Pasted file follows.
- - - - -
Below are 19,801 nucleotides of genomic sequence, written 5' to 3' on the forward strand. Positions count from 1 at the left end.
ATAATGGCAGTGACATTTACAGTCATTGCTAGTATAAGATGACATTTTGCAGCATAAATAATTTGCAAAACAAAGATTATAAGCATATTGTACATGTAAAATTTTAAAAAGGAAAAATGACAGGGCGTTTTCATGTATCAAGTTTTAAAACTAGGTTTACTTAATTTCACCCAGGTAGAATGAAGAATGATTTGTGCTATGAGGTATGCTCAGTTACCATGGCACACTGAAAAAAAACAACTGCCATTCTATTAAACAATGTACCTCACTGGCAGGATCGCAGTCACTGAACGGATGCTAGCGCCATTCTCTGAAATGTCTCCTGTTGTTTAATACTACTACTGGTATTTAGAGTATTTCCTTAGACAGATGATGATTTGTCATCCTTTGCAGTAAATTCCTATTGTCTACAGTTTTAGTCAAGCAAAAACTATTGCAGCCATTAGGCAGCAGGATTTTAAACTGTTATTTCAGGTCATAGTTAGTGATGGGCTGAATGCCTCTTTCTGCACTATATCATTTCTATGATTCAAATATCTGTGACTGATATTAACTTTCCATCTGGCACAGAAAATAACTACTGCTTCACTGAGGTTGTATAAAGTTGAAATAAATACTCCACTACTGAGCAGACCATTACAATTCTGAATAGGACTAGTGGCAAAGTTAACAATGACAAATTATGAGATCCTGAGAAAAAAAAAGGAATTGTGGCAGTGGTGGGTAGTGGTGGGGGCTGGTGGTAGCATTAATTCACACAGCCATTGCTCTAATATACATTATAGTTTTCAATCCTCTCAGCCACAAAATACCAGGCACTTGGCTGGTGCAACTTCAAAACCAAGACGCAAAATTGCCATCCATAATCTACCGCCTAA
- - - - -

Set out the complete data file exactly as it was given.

Below are 19,801 nucleotides of genomic sequence, written 5' to 3' on the forward strand. Positions count from 1 at the left end.
ATAATGGCAGTGACATTTACAGTCATTGCTAGTATAAGATGACATTTTGCAGCATAAATAATTTGCAAAACAAAGATTATAAGCATATTGTACATGTAAAATTTTAAAAAGGAAAAATGACAGGGCGTTTTCATGTATCAAGTTTTAAAACTAGGTTTACTTAATTTCACCCAGGTAGAATGAAGAATGATTTGTGCTATGAGGTATGCTCAGTTACCATGGCACACTGAAAAAAAACAACTGCCATTCTATTAAACAATGTACCTCACTGGCAGGATCGCAGTCACTGAACGGATGCTAGCGCCATTCTCTGAAATGTCTCCTGTTGTTTAATACTACTACTGGTATTTAGAGTATTTCCTTAGACAGATGATGATTTGTCATCCTTTGCAGTAAATTCCTATTGTCTACAGTTTTAGTCAAGCAAAAACTATTGCAGCCATTAGGCAGCAGGATTTTAAACTGTTATTTCAGGTCATAGTTAGTGATGGGCTGAATGCCTCTTTCTGCACTATATCATTTCTATGATTCAAATATCTGTGACTGATATTAACTTTCCATCTGGCACAGAAAATAACTACTGCTTCACTGAGGTTGTATAAAGTTGAAATAAATACTCCACTACTGAGCAGACCATTACAATTCTGAATAGGACTAGTGGCAAAGTTAACAATGACAAATTATGAGATCCTGAGAAAAAAAAAGGAATTGTGGCAGTGGTGGGTAGTGGTGGGGGCTGGTGGTAGCATTAATTCACACAGCCATTGCTCTAATATACATTATAGTTTTCAATCCTCTCAGCCACAAAATACCAGGCACTTGGCTGGTGCAACTTCAAAACCAAGACGCAAAATTGCCATCCATAATCTACCGCCTAA